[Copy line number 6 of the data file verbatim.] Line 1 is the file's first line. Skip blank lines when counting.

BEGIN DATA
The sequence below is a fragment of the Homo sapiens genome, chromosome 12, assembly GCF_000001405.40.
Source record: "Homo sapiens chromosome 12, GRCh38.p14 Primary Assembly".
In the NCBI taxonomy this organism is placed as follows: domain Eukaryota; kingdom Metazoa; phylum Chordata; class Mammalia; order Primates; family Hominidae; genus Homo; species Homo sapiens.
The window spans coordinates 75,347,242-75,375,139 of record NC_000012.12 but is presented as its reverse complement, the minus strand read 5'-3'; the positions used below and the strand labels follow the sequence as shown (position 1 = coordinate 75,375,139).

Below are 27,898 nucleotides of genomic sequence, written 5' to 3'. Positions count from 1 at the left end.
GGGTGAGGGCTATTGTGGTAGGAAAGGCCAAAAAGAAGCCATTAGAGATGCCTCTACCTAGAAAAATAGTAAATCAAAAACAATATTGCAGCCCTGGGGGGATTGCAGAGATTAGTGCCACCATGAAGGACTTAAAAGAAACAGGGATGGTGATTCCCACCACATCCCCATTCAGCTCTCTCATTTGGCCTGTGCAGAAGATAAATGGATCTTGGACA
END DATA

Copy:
GGGTGAGGGCTATTGTGGTAGGAAAGGCCAAAAAGAAGCCATTAGAGATGCCTCTACCTAGAAAAATAGTAAATCAAAAACAATATTGCAGCCCTGGGGGGATTGCAGAGATTAGTGCCACCATGAAGGACTTAAAAGAAACAGGGATGGTGATTCCCACCACATCCCCATTCAGCTCTCTCATTTGGCCTGTGCAGAAGATAAATGGATCTTGGACA